The challenge is: What content should a company give highest priority on its home page? Often, certain stakeholders within an organization want to push their content onto the home page to demonstrate their value, without any real regard for business needs, user benefits, or returns on investment (ROI) via the Web channel.

When defining content and design strategies for your company’s home page, consider the following questions:

  • Who are your customers?
  • How do customers currently use your home page?
  • What tasks do customers want to complete when they visit your home page?
  • What content are customers looking for via your home page?
  • How can you help customers find the information they need via your home page?
  • What are the strategic goals for your home page?
  • What are you trying to sell via your home page?
  • What are your business objectives?
  • How do your business objectives map to your home page goals?
  • How does the business measure the success of the home page?
  • What are you saying on your home page now?
  • What are your competitors doing, and how can you innovate?
  • How does the home-page design communicate to customers now?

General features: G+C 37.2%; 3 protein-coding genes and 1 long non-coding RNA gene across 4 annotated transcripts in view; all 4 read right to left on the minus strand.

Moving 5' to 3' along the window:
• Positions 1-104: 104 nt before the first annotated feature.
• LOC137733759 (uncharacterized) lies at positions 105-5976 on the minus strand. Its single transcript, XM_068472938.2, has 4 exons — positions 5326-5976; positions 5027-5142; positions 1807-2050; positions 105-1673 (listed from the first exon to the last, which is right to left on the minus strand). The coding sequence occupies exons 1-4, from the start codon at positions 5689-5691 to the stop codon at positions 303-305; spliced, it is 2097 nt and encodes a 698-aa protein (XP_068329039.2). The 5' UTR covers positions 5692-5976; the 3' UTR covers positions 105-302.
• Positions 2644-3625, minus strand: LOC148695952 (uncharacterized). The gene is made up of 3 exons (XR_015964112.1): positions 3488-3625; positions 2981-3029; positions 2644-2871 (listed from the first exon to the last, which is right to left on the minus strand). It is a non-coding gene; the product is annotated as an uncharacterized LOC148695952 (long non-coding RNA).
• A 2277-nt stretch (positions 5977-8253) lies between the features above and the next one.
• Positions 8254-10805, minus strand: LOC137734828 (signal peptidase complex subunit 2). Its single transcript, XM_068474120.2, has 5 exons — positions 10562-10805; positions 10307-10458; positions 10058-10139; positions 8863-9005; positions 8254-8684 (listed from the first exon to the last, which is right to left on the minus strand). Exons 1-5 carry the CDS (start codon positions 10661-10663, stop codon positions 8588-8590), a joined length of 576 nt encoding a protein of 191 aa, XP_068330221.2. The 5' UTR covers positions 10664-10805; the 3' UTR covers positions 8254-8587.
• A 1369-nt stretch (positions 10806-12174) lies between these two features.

• Where are users going from your home page?
  • What search terms are customers using?

A Five-Second Test for Your Home Page

In her article “5-Second Tests: Measuring Your Site’s Content Pages,” UIE’s Christine Perfetti wrote:

“As the name suggests, the 5-Second Test involves showing users a single content page for a quick 5 seconds to gather their initial impressions. Five seconds may not seem like a lot of time, but users make important judgments in the first moments they visit a page. This technique unveils how those judgments turn out, giving the team insight into some essential information about the page. …

“As we often do in other types of usability tests, we start by giving users a focused task … Next, before we show the user our page, we tell them we'll only display it for 5 seconds. We ask them to try to remember everything they see in this short period. Once the user views the entire page for 5 seconds, we remove it by either covering it up or switching to another window. Then, we ask them to write down everything they remember about the page. When they finish jotting down their recollections, we ask… questions to assess whether users accomplished the task.”